CCU’s Moglia inspires, prepares players in “Life After Football”

CONWAY, SC (WBTW) – Earning a spot on Coastal Carolina’s football team takes a lot of hard work, dedication and motivation – and once that happens, it’s a big commitment.

Not all time is spent inside the walls of Brooks Stadium, though. Some of it is spent in “Life After Football.”

The unique program developed by CCU Head Football Coach Joe Moglia helps develop his players into educated, knowledgeable and prepared men. Think of it as Life 101.

“It’s not just a matter of winning a game,” Moglia told News13. “It’s a matter of having an impact on people’s lives.”

Moglia’s “Life After Football” sessions started shortly after he took over as head ball coach for the Chanticleers. Each week during the season, Moglia takes his team off the field for 30 minutes of lessons in living. What Moglia and guest speakers talk about depends on what’s happening in the world or in store for the future – terrorism, finances, responsibility, sex, drugs, making right decisions.

It’s all fair game.

“How do you handle it when you have a sick parent?” he asked. “How do you handle it when you have a brother or loved one whose incarcerated? How do you handle the risk associated with drugs or sex or alcohol? These are all things that have an impact on all of us – but certainly our guys.”

News13 visited Moglia and his team for this week’s “Life After Football” session that focused on November’s presidential election and the upcoming debate between Hillary Clinton and Donald Trump. Moglia, among many things, stressed to his team the impact their votes have on the future of our country.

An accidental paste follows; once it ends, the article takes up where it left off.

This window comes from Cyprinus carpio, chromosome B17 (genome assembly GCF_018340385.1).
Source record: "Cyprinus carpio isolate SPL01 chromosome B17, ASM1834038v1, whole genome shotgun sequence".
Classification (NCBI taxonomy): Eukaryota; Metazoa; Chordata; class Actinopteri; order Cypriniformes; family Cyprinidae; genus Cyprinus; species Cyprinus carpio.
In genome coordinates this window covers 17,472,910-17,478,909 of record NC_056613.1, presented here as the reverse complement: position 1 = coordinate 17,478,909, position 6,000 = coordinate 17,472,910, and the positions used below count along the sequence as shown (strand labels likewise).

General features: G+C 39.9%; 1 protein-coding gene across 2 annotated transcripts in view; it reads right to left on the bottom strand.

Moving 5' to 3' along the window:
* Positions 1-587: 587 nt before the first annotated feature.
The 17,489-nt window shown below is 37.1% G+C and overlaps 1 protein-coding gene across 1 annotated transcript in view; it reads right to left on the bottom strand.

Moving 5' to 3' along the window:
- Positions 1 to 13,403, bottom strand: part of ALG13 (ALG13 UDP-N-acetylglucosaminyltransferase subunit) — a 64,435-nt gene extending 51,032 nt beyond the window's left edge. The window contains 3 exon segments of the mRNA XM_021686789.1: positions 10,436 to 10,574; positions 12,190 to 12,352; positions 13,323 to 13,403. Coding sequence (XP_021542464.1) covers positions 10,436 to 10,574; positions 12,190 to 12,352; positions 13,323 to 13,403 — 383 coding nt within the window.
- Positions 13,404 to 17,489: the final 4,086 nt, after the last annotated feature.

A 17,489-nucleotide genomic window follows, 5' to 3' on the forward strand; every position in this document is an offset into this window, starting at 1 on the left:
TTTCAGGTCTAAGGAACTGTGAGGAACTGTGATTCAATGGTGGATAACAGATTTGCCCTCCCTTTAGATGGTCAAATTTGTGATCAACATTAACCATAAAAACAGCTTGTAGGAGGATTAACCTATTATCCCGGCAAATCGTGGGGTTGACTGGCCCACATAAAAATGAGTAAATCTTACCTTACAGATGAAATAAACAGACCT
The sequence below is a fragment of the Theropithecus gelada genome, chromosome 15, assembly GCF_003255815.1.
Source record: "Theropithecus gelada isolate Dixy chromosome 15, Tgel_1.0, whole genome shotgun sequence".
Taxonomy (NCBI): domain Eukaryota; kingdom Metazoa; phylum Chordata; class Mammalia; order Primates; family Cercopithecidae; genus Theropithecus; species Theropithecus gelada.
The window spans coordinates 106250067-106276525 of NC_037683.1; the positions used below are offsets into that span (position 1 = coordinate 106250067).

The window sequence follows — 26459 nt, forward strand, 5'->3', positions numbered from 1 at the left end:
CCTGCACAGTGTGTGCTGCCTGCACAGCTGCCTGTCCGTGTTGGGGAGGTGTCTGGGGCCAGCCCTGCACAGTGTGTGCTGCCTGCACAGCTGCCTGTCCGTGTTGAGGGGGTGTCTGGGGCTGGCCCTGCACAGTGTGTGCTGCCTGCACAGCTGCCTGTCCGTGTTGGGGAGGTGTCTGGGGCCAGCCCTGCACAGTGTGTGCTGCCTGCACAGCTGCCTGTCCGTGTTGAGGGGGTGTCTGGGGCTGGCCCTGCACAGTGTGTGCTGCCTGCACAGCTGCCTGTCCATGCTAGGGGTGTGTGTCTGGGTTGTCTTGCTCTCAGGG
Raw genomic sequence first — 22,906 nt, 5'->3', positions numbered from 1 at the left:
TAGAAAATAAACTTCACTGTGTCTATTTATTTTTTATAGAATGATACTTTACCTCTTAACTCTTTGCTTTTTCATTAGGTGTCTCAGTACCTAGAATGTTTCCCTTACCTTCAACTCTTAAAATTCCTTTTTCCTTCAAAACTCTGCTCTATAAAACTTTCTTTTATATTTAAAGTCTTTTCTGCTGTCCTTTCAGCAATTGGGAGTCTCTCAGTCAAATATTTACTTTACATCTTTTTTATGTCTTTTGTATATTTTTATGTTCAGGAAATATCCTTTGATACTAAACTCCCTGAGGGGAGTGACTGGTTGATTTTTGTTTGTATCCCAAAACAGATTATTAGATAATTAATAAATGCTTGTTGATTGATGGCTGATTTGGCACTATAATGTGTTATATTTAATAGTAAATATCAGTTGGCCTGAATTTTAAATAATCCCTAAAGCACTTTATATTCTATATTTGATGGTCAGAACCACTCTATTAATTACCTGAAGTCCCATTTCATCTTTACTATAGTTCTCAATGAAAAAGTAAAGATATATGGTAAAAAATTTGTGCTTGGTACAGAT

Moglia says these simple talks spark curiosity and strike emotion in some of his players. Each have their own plans for life after college, but what’s talked about each week proves a reality his players need to be ready for. Life and football aren’t the same.

“That, without question, is the real, real mission we have. What kind of foundation can we help our guys lay so they can live a life where they’re productive and they’re happy and they feel good about who they are? We can do that through football, but the priority is what happens afterwards,” he said.

The head coach says it’s past players, though, who are proof his philosophy of personal development off the field works.

“Where we really see it is in the guys I coached 25, 30 years ago. Or the guys I just coached two years ago that constantly come back and say, ‘Coach, you know, the things we went over have made a difference in my life. I’m teaching that to my kids.’ That’s what I’m trying to do,” he explained.

And when that happens, Moglia says there’s nothing better than the satisfaction of knowing he’s made a difference.

“Football is a game,” he said. “We’re talking about having an impact on their lives. At the end of the day, that’s really why I do it. I want them to be happy and they’re not going to be happy if they’re not doing something they really love doing and they feel good about themselves. Taking the rest of their lives – it’s a pretty serious thing.”

Moglia holds dozens of “Life After Football” sessions during the regular season and spring practice season. He says it’s one of the only programs of its kind in the country integrated into a football program.

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